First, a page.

Skoda Kodiaq review - Interior, design and technology
The Kodiaq’s cabin is typical Skoda: Solidly built, easy to operate and versatile. It looks smart on the outside, too
After years of producing rather nondescript vehicles, Skoda proved it can do stylish with models such as the Yeti and Superb. The Kodiaq can be added to that list – it’s not radical or groundbreaking to look at in any way, but it has an understated class to it that belies its price tag.
The front-end is heavily inspired by the Superb, with a sharp dual headlight design made to look like Czech crystals. It’s got a far more angular stance than the smaller Yeti SUV, too, while details like the prominent grille, clamshell bonnet and high waistline give it true SUV presence. At the back. There’s Skoda’s now trademark styling line slicing the bootlid in two, and squared-off tail-lights. Full LED headlights are optional on all trim levels and standard on higher-end models, and add another element of class to the Kodiaq. They also include Audi-style scrolling LED indicators, although even base models come with LED daytime running lights and LED tail-lights.
Entry-level SE trim includes 18-inch alloy wheels, which do look a bit small in the wheelarches. Step up to SE Drive and above and you’ll get 19-inch rims. The SportLine and VRS models come with 20-inch alloys to give that muscular SUV look that buyers crave, but they have a detrimental effect on ride quality.
More reviews for Kodiaq SUV
Car group tests
- Skoda Kodiaq - best 7-seater cars
- Mitsubishi Shogun Sport vs Hyundai Santa Fe vs Skoda Kodiaq
- Volkswagen Tiguan Allspace vs Kia Sorento vs Skoda Kodiaq
Chrome window trim, coloured UV-insulating glass and anodised silver roof rails mark out top models. The Scout also gets silver painted skid plates and unique badging, while Sportline and vRS models get a body kit and racy trinkets.
Inside, the design is a mixture of familiarity and new. The wood-like inlays covering the dash won’t be to all tastes, but they do make the Kodiaq feel more upmarket than something like a Nissan X-Trail. There’s a chunky centre console with just the right amount of buttons and switches, while the focal point on higher spec models is the new eight-inch Bolero touchscreen with a glossy black fascia and touch-sensitive buttons. The design is a step on from the Superb’s.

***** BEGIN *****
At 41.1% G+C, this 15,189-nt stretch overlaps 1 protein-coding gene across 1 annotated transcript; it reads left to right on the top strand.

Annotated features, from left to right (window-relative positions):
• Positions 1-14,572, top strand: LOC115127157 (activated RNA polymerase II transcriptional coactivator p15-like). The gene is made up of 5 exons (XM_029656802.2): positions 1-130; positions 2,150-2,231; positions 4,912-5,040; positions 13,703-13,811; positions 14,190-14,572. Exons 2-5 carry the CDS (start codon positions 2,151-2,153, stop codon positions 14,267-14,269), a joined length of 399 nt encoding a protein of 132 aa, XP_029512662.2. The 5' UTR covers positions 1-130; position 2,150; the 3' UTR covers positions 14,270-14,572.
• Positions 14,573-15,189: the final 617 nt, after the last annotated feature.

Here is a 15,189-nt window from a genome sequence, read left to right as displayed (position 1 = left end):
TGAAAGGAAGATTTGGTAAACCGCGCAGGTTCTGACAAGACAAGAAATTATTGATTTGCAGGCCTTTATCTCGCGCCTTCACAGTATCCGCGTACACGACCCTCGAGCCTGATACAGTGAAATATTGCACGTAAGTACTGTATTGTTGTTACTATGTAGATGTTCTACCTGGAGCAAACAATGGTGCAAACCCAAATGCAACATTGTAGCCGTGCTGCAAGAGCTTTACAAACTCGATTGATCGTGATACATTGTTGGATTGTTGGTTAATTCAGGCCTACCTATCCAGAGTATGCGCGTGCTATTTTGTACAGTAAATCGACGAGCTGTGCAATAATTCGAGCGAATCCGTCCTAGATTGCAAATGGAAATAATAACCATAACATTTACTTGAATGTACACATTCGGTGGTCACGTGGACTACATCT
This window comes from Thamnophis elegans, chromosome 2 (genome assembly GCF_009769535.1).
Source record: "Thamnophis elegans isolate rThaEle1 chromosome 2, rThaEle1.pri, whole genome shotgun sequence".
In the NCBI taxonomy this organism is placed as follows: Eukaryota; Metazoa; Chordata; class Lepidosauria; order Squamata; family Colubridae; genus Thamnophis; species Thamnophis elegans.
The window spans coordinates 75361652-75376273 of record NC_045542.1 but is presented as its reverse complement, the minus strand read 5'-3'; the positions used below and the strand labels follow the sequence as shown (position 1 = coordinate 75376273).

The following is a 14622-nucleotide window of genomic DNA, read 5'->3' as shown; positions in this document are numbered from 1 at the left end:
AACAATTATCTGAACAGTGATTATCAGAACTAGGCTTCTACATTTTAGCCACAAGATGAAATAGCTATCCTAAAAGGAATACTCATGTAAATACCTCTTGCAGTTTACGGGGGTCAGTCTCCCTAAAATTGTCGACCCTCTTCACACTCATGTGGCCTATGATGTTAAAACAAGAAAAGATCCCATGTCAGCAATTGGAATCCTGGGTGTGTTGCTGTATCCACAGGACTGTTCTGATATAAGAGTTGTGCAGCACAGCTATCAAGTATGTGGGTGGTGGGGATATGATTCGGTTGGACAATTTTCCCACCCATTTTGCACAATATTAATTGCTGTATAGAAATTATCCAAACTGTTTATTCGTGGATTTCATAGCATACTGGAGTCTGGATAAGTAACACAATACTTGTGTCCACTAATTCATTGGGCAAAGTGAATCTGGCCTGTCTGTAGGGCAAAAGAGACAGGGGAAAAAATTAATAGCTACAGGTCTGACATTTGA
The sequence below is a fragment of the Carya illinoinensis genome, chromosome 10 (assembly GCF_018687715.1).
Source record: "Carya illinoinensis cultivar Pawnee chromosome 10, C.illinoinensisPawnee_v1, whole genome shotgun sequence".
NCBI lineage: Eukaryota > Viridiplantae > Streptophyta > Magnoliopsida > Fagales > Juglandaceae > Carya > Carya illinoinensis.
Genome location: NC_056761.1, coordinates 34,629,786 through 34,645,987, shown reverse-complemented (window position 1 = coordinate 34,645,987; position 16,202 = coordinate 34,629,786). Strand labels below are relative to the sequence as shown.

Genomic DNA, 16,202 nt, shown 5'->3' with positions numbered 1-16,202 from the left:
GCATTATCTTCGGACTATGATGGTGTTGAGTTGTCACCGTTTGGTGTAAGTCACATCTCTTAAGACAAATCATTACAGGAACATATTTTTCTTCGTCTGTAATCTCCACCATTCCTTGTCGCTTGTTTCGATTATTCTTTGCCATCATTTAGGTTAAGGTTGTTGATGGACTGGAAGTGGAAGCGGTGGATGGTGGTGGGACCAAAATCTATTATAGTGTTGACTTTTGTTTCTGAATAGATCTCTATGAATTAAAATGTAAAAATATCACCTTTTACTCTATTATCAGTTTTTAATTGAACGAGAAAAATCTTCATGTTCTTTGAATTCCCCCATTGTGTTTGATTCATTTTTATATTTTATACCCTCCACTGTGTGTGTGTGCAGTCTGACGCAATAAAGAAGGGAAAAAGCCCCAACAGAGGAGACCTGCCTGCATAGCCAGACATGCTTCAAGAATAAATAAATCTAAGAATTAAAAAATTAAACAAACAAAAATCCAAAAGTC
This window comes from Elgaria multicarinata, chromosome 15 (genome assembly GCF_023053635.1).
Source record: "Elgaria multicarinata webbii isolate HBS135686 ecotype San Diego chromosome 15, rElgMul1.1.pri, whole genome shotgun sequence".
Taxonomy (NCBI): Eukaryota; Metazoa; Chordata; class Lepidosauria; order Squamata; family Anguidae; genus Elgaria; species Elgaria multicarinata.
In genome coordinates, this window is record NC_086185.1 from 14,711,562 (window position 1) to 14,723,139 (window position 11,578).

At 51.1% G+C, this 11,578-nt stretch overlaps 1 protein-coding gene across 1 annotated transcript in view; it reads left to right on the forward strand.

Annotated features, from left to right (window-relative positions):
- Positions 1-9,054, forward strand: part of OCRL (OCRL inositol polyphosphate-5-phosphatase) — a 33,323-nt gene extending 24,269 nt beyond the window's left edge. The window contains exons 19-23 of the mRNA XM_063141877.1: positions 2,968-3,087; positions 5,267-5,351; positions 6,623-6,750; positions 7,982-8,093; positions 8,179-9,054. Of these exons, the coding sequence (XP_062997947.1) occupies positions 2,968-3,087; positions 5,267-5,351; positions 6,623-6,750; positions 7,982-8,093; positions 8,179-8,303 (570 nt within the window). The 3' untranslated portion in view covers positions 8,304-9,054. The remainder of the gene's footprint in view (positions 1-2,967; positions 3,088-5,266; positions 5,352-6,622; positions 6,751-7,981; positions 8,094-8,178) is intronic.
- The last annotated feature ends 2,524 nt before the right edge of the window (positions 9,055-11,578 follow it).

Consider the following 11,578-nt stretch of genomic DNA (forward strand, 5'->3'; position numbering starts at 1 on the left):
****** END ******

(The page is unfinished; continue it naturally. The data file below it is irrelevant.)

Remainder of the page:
While the standard dials are crisp enough, VW Group’s Virtual Cockpit is available as an optional extra on all but the vRS model, on which it comes fitted as standard. Heated, electrically adjustable Alcantara sports seats are fitted to the Sportline, while vRS models receive microsuede seats with red stitching.
Quality, in general, is good. In fact, the Kodiaq isn’t far off the level of upmarket sheen found in higher-end VW models now. Plastics are largely solid and plush throughout, while details like fabric-lined door bins and soft-touch materials help to make you forget that the Kodiaq is considerably cheaper than something like a Land Rover Discovery Sport. The layout is thoughtful and intuitive, with clearly labelled buttons and touchscreen functions all where you expect them to be.
Sat-nav and infotainment
Technology is another area where the Kodiaq stands head-and-shoulders above rivals.
SE models get an eight-inch display as standard, while SE L models and above get a 9.2-inch system.
The latter comes with an integrated WiFi hotspot and a year’s use of online features, plus sat-nav. Its slick operation and high-res screen remind us of the latest smartphones and tablets, and it works very well. You can pinch to zoom and swipe easily – it’s much more responsive than rival units.
SE trim matches up to its rivals when it comes to the kit on offer, but it doesn’t get sat-nav as standard. However, Skoda’s SmartLink+ system is standard-fit across the range and brings Android Auto and Apple CarPlay connectivity. This means you can use your phone for navigation if you don’t want to upgrade, and thanks to the glossy screen and bright, clear graphics, it’s easy to use. However, it does catch reflections and shows fingerprints more than rival set-ups.
The Skoda’s simplicity and ease of use stem from its menu layout. It’s straightforward to navigate through the different screens – even easier than in a Peugeot 5008 – but doesn’t quite score as highly because you have to pay for built-in sat-nav.
In this review
- 1Skoda Kodiaq reviewThe Skoda Kodiaq is a large SUV that scores well for practicality, comfort and value
- 2Engines, performance and driveThe Kodiaq has an engine to suit every need, while it handles well for an SUV and the ride is controlled. One of the best in the class
- 3MPG, CO2 and Running CostsThe Kodiaq is capable of over 47mpg, making it one of the more frugal seven-seat SUVs. Insurance costs are impressively low, too
- 4Interior, design and technology - currently readingThe Kodiaq’s cabin is typical Skoda: Solidly built, easy to operate and versatile. It looks smart on the outside, too
- 5Practicality, comfort and boot spaceAs spacious and versatile as the class best, with a huge boot and a choice of five or seven seats
- 6Reliability and SafetyThe Kodiaq is impressively safe, while it should match the rest of the brand’s range in offering great reliability